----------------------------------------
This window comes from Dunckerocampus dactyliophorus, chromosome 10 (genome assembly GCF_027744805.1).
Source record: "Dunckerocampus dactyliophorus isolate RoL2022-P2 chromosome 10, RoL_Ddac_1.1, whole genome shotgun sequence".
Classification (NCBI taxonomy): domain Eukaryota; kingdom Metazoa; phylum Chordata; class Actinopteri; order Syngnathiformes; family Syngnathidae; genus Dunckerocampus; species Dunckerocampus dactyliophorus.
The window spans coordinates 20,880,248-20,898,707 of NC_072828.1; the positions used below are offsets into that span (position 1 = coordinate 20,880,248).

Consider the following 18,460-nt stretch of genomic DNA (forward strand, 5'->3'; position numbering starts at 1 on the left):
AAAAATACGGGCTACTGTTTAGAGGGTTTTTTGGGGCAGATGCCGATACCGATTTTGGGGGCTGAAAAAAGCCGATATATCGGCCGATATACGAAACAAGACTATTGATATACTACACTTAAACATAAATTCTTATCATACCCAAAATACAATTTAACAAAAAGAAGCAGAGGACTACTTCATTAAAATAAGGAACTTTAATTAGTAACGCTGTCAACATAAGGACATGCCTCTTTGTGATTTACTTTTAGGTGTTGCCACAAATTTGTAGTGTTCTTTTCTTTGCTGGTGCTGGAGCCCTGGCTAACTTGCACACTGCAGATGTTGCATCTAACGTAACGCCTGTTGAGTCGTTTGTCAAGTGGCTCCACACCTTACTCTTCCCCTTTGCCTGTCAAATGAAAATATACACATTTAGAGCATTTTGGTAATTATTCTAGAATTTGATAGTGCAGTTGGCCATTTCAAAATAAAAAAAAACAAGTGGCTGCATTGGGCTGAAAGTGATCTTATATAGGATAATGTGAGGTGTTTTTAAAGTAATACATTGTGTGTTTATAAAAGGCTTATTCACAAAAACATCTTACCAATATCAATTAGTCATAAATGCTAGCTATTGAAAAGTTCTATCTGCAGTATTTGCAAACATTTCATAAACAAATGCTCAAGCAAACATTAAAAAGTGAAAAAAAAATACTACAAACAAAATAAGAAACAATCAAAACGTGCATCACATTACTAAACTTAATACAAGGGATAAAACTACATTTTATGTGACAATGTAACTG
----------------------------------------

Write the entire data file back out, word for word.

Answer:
This window comes from Dunckerocampus dactyliophorus, chromosome 10 (genome assembly GCF_027744805.1).
Source record: "Dunckerocampus dactyliophorus isolate RoL2022-P2 chromosome 10, RoL_Ddac_1.1, whole genome shotgun sequence".
Classification (NCBI taxonomy): domain Eukaryota; kingdom Metazoa; phylum Chordata; class Actinopteri; order Syngnathiformes; family Syngnathidae; genus Dunckerocampus; species Dunckerocampus dactyliophorus.
The window spans coordinates 20,880,248-20,898,707 of NC_072828.1; the positions used below are offsets into that span (position 1 = coordinate 20,880,248).

Consider the following 18,460-nt stretch of genomic DNA (forward strand, 5'->3'; position numbering starts at 1 on the left):
AAAAATACGGGCTACTGTTTAGAGGGTTTTTTGGGGCAGATGCCGATACCGATTTTGGGGGCTGAAAAAAGCCGATATATCGGCCGATATACGAAACAAGACTATTGATATACTACACTTAAACATAAATTCTTATCATACCCAAAATACAATTTAACAAAAAGAAGCAGAGGACTACTTCATTAAAATAAGGAACTTTAATTAGTAACGCTGTCAACATAAGGACATGCCTCTTTGTGATTTACTTTTAGGTGTTGCCACAAATTTGTAGTGTTCTTTTCTTTGCTGGTGCTGGAGCCCTGGCTAACTTGCACACTGCAGATGTTGCATCTAACGTAACGCCTGTTGAGTCGTTTGTCAAGTGGCTCCACACCTTACTCTTCCCCTTTGCCTGTCAAATGAAAATATACACATTTAGAGCATTTTGGTAATTATTCTAGAATTTGATAGTGCAGTTGGCCATTTCAAAATAAAAAAAAACAAGTGGCTGCATTGGGCTGAAAGTGATCTTATATAGGATAATGTGAGGTGTTTTTAAAGTAATACATTGTGTGTTTATAAAAGGCTTATTCACAAAAACATCTTACCAATATCAATTAGTCATAAATGCTAGCTATTGAAAAGTTCTATCTGCAGTATTTGCAAACATTTCATAAACAAATGCTCAAGCAAACATTAAAAAGTGAAAAAAAAATACTACAAACAAAATAAGAAACAATCAAAACGTGCATCACATTACTAAACTTAATACAAGGGATAAAACTACATTTTATGTGACAATGTAACTG